MHYSA - Fantasii (LP)
Prolific as one half of the Philadelphia performance and sound art group SCRAAATCH, fantasii finds MHYSA in full flex, exploring the titular notion of fantasy via themes of vulnerability, denial, and Black femme agency. MHYSA’s songs speak a contemporary language of rattling, clattering club drums and synthesizers, underscoring her spoken, sung, and sampled vocals with a throbbing presence. This is club music in the most essential sense of the word: it contains not only a sense of place, but of solace, and most clearly, resolution. MHYSA describes fantasii as being similar to an inverted Dante’s Inferno, where instead of journeying deeper into Hell, the album is the soundtrack of Mhysa traveling in the opposite direction.
Of fantasii, MHYSA says:
"This debut album is an epic poem, like a reverse Dante's Inferno, where I take the listener higher, upward through my hopes, dreams, inspirations, and desires. It represents my love for Black women and femmes, as the stories are all told from our perspectives. When writing the album, I kept asking myself: what are the fantasies of Black women and femmes? What do I feel denied because I am a Black woman? Many of the songs I wrote for the album reflect those questions, as they show the protagonist wanting to be vulnerable, to be loved, wanting to fight, to be glorious, to have power, and to own their body and sexuality.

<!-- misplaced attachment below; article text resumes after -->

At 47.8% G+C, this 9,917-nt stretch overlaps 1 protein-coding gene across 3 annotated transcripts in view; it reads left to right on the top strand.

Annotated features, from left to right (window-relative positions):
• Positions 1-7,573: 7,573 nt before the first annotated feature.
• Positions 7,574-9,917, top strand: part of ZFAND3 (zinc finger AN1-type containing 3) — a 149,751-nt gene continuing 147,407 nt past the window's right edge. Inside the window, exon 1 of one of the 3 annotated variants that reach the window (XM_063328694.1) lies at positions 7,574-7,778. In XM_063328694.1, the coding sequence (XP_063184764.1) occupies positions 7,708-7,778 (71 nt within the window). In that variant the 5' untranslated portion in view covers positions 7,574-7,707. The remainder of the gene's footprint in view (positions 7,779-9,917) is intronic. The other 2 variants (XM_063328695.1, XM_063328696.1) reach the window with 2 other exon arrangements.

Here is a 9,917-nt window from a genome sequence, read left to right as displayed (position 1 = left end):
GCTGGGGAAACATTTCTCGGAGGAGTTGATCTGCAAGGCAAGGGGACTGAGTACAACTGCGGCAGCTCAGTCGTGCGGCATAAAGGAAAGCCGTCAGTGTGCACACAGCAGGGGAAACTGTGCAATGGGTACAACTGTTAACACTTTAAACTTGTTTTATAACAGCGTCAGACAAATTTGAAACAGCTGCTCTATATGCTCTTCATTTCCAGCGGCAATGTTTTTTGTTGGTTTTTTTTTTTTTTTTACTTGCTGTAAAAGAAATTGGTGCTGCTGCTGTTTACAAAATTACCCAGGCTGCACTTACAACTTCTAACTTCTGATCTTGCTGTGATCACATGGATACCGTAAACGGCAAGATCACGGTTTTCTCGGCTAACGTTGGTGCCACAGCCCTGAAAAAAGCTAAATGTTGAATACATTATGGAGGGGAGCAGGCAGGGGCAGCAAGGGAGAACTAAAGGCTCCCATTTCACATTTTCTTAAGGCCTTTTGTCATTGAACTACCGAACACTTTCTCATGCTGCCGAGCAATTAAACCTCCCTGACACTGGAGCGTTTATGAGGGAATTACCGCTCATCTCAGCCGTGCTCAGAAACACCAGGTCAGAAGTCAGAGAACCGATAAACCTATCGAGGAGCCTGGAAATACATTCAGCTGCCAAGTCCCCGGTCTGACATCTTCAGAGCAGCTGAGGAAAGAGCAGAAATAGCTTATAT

"The album's primary material is the Black woman's voice (including my own). I thought a lot about the Black women and femmes I admire, and their music and our shared Black history that continuously builds the pop culture landscape. Janet Jackson, Donna Summers, Beyoncé, TLC and Prince are all referenced, and my friend Diamond Stingily, a poet and artist from Chicago, did a freestyle for the album. There's a skit featuring Harriet Tubman (as performed on the show Underground) as well as a song for Doris Payne, the notorious jewel thief. Being a Black american woman from the american south, I wanted to draw on my roots and my history. My grandfather was a gospel blues musician and "Glory Be Black" is almost a gospel blues song, only it was written for the wayward. "Bb" was styled after 90s r'n'b songs and "STROBE" is a rap song made for the strip club.
"Anti-White Supremacy statements are expressed (especially on "Minty's Interlude"), not in a way that is meant to inform or raise awareness, but to acknowledge that Black people have been terrorized globally since the advent of slavery. I'm not giving up my rage, but I need joy so much more, I need my spirit strong in this battle and so do other Black folks. There has been a war going on our whole lives, a war that started when the first slave was brought to shore -- and we have been living, regardless. This album is for Black people (and Black women and femmes especially) that want to live and rejoice because we are still alive, even if the war is far from won."